FUNCTION: [Summary is not available for the mouse gene. This summary is for the human ortholog.] The protein encoded by this gene belongs to the CDM protein family. It is specifically expressed in hematopoietic cells and is predominantly expressed in peripheral blood leukocytes. The protein is involved in remodeling of the actin cytoskeleton required for lymphocyte migration in response to chemokine signaling. It activates members of the Rho family of GTPases, for example RAC1 and RAC2, by acting as a guanine nucleotide exchange factor (GEF) to exchange bound GDP for free GTP. [provided by RefSeq, Oct 2016] PHENOTYPE: Homozygous mutants are defective in the migration of T and B lympohcytes in response to chemokines, and thus display immune defects such as lymphocytopenia, atrophy of lymphoid follicles and loss of marginal-zone B cells. [provided by MGI curators]
Figure 1.Capitol_reefmice exhibited increased IgE secretion. IgE levels were determined by ELISA. Normalized data are shown. Abbreviations: WT, wild-type; REF, homozygous reference mice; HET, heterozygous variant mice; VAR, homozygous variant mice. Mean (μ) and standard deviation (σ) are indicated.
Figure 2.Capitol_reefmice exhibited increased IgE secretion after immunization with ovalbumin adminstered with aluminum hydroxide. IgE levels were determined by ELISA. Normalized data are shown. Abbreviations: WT, wild-type; REF, homozygous reference mice; HET, heterozygous variant mice; VAR, homozygous variant mice. Mean (μ) and standard deviation (σ) are indicated.
The capitol_reef phenotype was identified among G3 mice of the pedigree R4742, some of which showed increased secretion of total IgE (Figure 1) and ovalbumin-specific IgE after immunization with ovalbumin administered with aluminum hydroxide (Figure 2).
Nature of Mutation
Figure 3.Linkage mapping of the increased OVA-specific IgE using a recessive model of inheritance. Manhattan plot shows -log10 P values (Y-axis) plotted against the chromosome positions of 49 mutations (X-axis) identified in the G1 male of pedigree R4742. Normalized phenotype data are shown for single locus linkage analysis without consideration of G2 dam identity. Horizontal pink and red lines represent thresholds of P = 0.05, and the threshold for P = 0.05 after applying Bonferroni correction, respectively.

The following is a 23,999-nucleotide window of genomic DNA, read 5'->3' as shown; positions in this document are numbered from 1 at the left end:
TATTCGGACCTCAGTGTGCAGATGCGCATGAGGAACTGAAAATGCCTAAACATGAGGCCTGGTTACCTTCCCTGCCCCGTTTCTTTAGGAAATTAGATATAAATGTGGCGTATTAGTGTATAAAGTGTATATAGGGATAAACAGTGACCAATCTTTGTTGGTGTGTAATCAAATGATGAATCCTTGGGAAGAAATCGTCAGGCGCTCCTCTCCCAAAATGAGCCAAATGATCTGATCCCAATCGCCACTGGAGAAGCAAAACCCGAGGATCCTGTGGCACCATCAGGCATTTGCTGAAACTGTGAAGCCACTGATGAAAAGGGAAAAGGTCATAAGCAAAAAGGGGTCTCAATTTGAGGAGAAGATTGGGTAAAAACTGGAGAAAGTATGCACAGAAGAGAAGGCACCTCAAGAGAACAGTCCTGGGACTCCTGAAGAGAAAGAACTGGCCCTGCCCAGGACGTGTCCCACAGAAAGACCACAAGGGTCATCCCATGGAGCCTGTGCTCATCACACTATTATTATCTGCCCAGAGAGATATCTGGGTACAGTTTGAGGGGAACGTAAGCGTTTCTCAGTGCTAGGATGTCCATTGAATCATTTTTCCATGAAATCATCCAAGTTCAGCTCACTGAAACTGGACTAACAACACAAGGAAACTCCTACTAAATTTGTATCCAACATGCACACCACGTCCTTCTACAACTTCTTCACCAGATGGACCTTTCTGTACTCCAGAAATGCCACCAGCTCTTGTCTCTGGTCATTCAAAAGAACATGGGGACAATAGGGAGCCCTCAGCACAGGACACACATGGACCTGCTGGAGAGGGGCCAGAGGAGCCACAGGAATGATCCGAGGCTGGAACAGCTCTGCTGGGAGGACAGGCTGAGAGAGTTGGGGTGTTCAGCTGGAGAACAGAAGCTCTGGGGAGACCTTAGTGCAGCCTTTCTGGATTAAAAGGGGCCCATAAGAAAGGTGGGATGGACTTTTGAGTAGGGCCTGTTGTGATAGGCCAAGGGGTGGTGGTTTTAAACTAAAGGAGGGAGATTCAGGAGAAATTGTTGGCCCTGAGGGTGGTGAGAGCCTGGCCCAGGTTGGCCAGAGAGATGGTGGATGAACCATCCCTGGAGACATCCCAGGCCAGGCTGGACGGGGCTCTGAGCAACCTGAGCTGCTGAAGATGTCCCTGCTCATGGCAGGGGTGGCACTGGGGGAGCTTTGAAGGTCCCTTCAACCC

Whole exome HiSeq sequencing of the G1 grandsire identified 49 mutations. Both of the above phenotypes were linked by continuous variable mapping to a mutation in Dock2: a A to C transversion at base pair 34,294,170 (v38) on chromosome 11, or base pair 489,723 in the GenBank genomic region NC_000077 within the acceptor splice site of intron 31. The strongest association was found with a recessive model of linkage to the normalized amount of OVA-specific IgE, wherein two variant homozygotes departed phenotypically from 13 homozygous reference mice and 14 heterozygous mice with a P value of 3.568 x 10-11 (Figure 3).
The effect of the mutation at the cDNA and protein level have not examined, but the mutation is predicted to result in an in-frame skipping of the 59-nucleotide exon 32 (out of 52 total exons).
Genomic numbering corresponds to NC_000077. The acceptor splice site of intron 31, which is destroyed by the capitol_reef mutation, is indicated in blue lettering and the mutated nucleotide is indicated in red.